With U.S. stocks choppy again Wednesday, investors sought safe picks in an increasingly uncertain market.
The major U.S. indexes reversed big losses, as the Chinese yuan declined against the dollar for a second straight day amid efforts by Beijing to kick-start a slumping economy. The CBOE Volatility Index—which measures short-term expectations for market uncertainty—was up as much as 10 percent before paring those gains, and the Dow Jones industrial average closed slightly negative, its ninth loss in 10 sessions.
With a backdrop of rocky equities, fund managers offered their best protection plays on CNBC's "Power Lunch."
S&P 500 utilities climbed more than 1 percent Wednesday despite broader market struggles. The sector was one of the top overall performers last year, but has failed to maintain that momentum.
Dominion Resources and Sempra Energy look primed to benefit if stocks continue to suffer, said Margie Patel, a senior portfolio manager at Wells Capital Management. Shares of Dominion and Sempra, which provide gas and electricity, both rose more than 2 percent Wednesday.
Williams Cos. will profit from its strong role in natural gas transportation infrastructure, said Josh Duitz, manager of the Alpine Global Infrastructure Fund. He noted that the company has seen takeover interest, including a bid from Energy Transfer Equity in June.
"We like the fact that the yield is growing 10 to 15 percent over the next five years," Duitz noted.
Residential solar provider SolarCity also looks appealing in the current market, said Kevin Landis, manager of the Firsthand Technology Opportunities Fund. The company's shares climbed more than 4 percent Wednesday.
Financial companies like JPMorgan Chase are another pick to shelter investors from the foreign exchange storm, said Mark Tepper, wealth advisor at Strategic Wealth Partners. Financials were the best-performing sector for second-quarter earnings, registering roughly 20 percent year-over-year growth, Tepper said.
Unlike other categories, financial firms like the Bank of New York Mellon have pricing power in the form of increasing fees and premiums, Tepper noted. He added that a financial-sector ETF like XLF could make a strong pick.
"We think the prospects for those stocks and the financial sector are very promising," Tepper said on "Power Lunch."
Wells' Patel also likes the outlook for PNC Bank.
"I'm looking more for increased loan growth and organic growth in their business," Patel said.
Other fund managers looked to air travel to ride out the market turbulence. JetBlue—a stock that has soared about 45 percent this year—can go higher because of lower fuel costs and the advantages of providing cheaper flights, said Brian Peery, manager of the Hennessy Cornerstone Mid Cap 30 Fund.
The stock dipped nearly 2 percent Wednesday, and Peery noted that weakness offers an entry point.
"I think they're doing everything that they need to, to build the airline," he said.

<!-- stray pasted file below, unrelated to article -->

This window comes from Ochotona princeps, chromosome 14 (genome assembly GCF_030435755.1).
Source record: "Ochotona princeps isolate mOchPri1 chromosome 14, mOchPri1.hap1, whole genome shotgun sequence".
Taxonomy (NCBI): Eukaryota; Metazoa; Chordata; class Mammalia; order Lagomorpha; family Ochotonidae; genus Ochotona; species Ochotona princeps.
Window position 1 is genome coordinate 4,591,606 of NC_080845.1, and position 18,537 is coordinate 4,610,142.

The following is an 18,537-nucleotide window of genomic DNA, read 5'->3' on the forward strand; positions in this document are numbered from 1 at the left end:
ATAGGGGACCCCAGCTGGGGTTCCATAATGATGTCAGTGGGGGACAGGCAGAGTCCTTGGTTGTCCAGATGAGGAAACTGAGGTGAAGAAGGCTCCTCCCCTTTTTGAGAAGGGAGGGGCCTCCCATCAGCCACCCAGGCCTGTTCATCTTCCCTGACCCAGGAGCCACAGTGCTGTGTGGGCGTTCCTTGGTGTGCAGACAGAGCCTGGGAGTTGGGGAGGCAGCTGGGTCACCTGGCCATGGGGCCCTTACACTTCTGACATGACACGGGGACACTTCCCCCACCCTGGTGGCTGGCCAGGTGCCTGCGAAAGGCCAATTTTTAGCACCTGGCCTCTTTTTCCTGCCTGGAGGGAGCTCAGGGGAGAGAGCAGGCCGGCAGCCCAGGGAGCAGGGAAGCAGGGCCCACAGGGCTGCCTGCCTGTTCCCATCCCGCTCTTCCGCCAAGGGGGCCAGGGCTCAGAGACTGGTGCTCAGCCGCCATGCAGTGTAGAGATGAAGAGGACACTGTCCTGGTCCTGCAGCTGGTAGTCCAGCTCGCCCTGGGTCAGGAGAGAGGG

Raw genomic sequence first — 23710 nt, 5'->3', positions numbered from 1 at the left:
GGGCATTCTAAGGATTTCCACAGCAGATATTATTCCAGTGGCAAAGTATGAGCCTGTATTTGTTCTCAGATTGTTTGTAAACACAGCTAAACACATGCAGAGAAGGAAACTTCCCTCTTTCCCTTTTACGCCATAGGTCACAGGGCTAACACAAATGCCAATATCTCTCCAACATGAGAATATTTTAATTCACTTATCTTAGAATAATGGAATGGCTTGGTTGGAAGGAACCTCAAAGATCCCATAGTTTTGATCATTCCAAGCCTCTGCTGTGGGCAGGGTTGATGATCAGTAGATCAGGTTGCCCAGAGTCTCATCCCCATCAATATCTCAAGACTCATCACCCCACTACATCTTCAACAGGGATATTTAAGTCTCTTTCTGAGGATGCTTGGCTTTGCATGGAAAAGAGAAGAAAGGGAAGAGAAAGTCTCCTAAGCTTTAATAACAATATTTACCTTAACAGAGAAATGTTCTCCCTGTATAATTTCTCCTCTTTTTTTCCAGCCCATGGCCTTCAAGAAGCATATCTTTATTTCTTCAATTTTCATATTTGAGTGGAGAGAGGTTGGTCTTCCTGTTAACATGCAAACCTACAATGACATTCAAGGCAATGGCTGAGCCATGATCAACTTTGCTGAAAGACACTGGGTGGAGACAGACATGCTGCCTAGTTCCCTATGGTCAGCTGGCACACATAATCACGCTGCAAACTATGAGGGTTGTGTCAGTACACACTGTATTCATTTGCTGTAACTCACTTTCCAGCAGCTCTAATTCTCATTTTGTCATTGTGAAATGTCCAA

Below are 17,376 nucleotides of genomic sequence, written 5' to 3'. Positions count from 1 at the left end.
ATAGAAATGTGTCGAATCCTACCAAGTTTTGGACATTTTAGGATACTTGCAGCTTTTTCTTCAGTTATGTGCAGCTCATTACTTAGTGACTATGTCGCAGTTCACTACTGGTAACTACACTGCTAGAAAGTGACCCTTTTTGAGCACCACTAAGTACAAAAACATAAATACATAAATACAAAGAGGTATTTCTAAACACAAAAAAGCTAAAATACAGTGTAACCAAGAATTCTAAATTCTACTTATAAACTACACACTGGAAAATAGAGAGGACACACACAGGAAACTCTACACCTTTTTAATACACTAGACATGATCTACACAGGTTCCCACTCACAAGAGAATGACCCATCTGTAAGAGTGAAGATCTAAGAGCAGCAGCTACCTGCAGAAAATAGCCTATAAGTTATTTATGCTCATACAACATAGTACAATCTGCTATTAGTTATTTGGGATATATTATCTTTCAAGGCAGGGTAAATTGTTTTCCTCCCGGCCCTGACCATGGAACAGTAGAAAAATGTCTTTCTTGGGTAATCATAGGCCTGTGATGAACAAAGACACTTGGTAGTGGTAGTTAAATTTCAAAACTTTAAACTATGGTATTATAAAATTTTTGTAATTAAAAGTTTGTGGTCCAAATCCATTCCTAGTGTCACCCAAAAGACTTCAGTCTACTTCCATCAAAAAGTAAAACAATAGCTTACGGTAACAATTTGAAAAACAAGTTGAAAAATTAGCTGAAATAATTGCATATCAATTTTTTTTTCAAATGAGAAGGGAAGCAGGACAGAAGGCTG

Duitz also likes Grupo Aeroportuario del Sureste, a Mexican airport operator that can trade in the U.S. through an American depositary receipt. He noted that its traffic grew by more than 15 percent in July.
Another safe haven for investors is consumer-facing companies, which can ride stronger domestic demand and are shielded from outside volatility, the analysts said.
With the dollar stronger compared to the euro and Chinese yuan, U.S. companies operating abroad face currency headwinds. Meanwhile, oil and gas related industries have been hampered by low prices.
In contrast, companies that make products for domestic consumers, like Skechers, down 5 percent on the day, can provide great long-term buying opportunities, said Peery.
Food and product packager Sealed Air, about 1 percent lower Wednesday, could see a sales pickup in the food and product care division later this year, Peery said, since the company cut costs and increased margins. Patel sees cosmetic maker Estee Lauder, down more than 1 percent Wednesday, and drugstore CVS, up slightly for the day, as potentially stable picks.
As the domestic housing market improves, related industries like floor maker Mohawk Industries, which has had some successful acquisitions, and retailer Home Depot, should see growing demand, according to Peery and Patel, respectively.
Pharmaceutical company Allergan should ride out the market volatility, Patel said. Its stock has risen more than 20 percent this year, but slipped half a percent Wednesday.
Peery also likes Centene, which provides health-care services to governments. While it has spiked more than 30 percent this year, it also shed more than 2 percent Wednesday.
Margie Patel owns AGN, EL, CVS, HD, PNC, D and SRE in her fund.
Mark Tepper and his family do not own XLF, JPM or BK. XLF and JPM are owned in client accounts.
Brian Peery owns JBLU, SEE and MHK in his fund.
Kevin Landis owns SCTY through his mutual funds.